Superman’s Fortress of Solitude. The Batcave. Croft Manor. All places of retreat, from the realm of baddies to a world that misunderstands. A place to think, a place to take off the mask. A sanctuary. An isolated place. Great for superheroes. Not so good for a person with a mental disorder.
It’s not as if stigma doesn’t isolate us enough. We might chose to be alone, take a little down-time; we have that in common with everyone. It’s when our symptoms dictate the isolation that the trouble starts. It goes against the human condition. We hairless apes are a cultural lot. We commingle, cohab, cowork, and cooperate. To be isolated beyond a natural moment of solace is to be lost in a black hole of Why Am I Here. It’s not only counterintuitive, it’s harmful.
While I’ve been going through a recent adjustment to my new medications, I’ve run through the checklist of initial side effects of this oppressive flatness to the world around me. Where did I leave my emotions? Where did I hide my excitement and joy? Why bother trying to look for those lost attributes? They’re not in the sock drawer or the dryer. I want to give up but I don’t want to. It’s as perplexing as it is annoying, and I know I need to ride it out. Just when I think I’m getting the hang of it, I find an old symptom resurfacing, and it takes outside help to bring it to my attention. As in, my best friend contacting me after ten days and saying, “HB—where have you been?” A couple of coffee dates with friends and I’m aware from their concern that I stumbled down the rabbit hole without even noticing. Never mind that I missed therapy or got into the habit of sleeping away my worries and depression. I broke my pact to call myself out to my friends when I was letting the bed win. I didn’t care enough to care or not to. I just hung out in my lair with my tech and my snacks. I wanted to be alone, except that I didn’t. I didn’t want anyone to contact me, except that I did. I didn’t want to isolate, but it was all I knew to do. So I stayed in. A lot. No one to talk to—no texts, no calls, no social media, no contact. The blandness of it staggers the imagination. And I didn’t want any of it.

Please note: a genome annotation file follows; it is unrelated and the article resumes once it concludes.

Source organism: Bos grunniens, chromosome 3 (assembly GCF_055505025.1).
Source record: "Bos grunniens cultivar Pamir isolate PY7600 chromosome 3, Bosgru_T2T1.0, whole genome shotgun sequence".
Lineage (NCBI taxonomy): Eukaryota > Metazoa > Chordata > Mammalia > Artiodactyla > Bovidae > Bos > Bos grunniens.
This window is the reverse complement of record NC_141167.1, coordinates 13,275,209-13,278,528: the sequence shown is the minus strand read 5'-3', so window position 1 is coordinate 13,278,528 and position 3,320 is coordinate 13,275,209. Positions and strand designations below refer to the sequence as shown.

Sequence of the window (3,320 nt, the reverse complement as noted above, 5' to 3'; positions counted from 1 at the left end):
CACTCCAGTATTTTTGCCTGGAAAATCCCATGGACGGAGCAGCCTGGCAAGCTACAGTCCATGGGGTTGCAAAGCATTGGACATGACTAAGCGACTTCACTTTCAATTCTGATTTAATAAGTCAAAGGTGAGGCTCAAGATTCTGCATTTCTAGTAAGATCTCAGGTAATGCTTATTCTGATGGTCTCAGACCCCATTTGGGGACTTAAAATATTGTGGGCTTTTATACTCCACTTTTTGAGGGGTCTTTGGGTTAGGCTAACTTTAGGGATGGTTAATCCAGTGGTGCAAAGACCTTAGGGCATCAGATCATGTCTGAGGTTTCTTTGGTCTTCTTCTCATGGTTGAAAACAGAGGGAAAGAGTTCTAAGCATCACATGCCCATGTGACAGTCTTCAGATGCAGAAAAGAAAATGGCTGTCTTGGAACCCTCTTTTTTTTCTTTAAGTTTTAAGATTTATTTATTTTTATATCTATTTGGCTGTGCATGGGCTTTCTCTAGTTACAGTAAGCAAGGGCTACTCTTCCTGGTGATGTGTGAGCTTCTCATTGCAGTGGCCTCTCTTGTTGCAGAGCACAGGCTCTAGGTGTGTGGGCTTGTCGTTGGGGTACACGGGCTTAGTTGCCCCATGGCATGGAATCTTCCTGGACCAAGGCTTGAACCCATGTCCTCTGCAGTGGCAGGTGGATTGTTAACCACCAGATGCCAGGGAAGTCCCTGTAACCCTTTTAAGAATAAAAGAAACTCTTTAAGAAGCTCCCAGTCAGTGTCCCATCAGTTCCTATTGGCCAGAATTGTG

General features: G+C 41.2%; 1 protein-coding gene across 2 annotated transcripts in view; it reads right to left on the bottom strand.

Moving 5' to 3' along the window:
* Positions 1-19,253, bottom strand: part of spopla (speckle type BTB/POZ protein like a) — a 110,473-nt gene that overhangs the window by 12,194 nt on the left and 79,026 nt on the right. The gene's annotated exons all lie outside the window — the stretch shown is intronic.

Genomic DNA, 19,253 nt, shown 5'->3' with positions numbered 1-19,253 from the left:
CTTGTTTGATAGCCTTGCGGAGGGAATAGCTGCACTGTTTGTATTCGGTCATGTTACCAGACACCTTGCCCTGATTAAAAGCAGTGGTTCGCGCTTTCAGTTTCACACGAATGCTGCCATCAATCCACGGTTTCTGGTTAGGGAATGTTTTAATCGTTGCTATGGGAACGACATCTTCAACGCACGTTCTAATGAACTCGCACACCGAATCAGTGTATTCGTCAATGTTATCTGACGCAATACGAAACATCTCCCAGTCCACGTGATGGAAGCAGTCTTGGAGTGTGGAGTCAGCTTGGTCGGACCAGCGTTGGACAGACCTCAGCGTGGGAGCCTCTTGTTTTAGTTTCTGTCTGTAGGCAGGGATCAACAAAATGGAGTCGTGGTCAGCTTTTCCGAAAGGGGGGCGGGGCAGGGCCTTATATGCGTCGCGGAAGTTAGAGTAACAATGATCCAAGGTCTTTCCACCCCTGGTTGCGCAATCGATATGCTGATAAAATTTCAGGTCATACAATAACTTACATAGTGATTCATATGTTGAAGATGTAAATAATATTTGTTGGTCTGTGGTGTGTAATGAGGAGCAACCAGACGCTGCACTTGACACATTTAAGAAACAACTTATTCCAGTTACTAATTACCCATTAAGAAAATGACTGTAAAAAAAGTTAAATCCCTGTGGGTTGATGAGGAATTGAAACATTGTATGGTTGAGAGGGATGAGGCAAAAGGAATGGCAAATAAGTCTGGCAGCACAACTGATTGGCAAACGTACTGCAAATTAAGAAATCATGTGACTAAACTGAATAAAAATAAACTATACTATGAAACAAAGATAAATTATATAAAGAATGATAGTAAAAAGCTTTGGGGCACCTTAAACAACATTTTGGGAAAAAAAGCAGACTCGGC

Isolation in schizophrenia is considered to be a red flag. It is a warning sign that other symptoms may be cropping up. Withdrawal from social activities might trigger paranoiac thoughts, suspicious behavior, emotionlessness, or deterioration in personal hygiene. Isolation may stem from high levels of social stress. The loss of social contact itself is one of the most devastating aspects of the symptom of isolation. And it’s not exclusive to schizophrenia; that just happens to be my diagnosis and this blog is about my personal experiences. I have friends who live with chronic depression and bipolar disorder who frequently discuss their symptoms of isolation.
Unconsciously removing ourselves from the stream of life because we can’t find a foothold in its opportunities affords us no chance at the rewards or benefits of the normal life we seek through our regimens of medication, talk therapy, diet, and exercise. I’m not one to dig in my heels and brat out. I’m actually surprised to find myself hunkered in the bunker awaiting word from the outside that I’ve been gone. More surprising still is the news that I’m actually loved despite my awkward disappearance, that the world isn’t as flat as my symptoms tell me, and that people genuinely want to be with me, to interact with me, because I’m a good person regardless of what my symptoms say.
Last week I talked with my sister. I thought it had been a few months, like since my last hospital stay. She said it had been more like two years. I couldn’t comprehend it. The problem was that my mind had fixated on the idea that she didn’t like me and that no matter what I said or did, she never would. Which wasn’t true. That was paranoia. That was my illness. I reached out to her during this last bout with isolation, as an attempt to make contact with someone I love. My mental disorder had stolen all that time from me and robbed me of my family. Isolation in the long term ruining my life, and my having had no say in it because my illness decided, not me. Now there’s opportunity for change. It only took a phone call.
The secret hide out is fine for superheroes. For us mortals with mental disorders it can be a prison. Let’s remember to check in with our friends and families and be bigger than the stigma and stronger than the symptoms. I’d rather save the day from darkness than let it swallow me whole.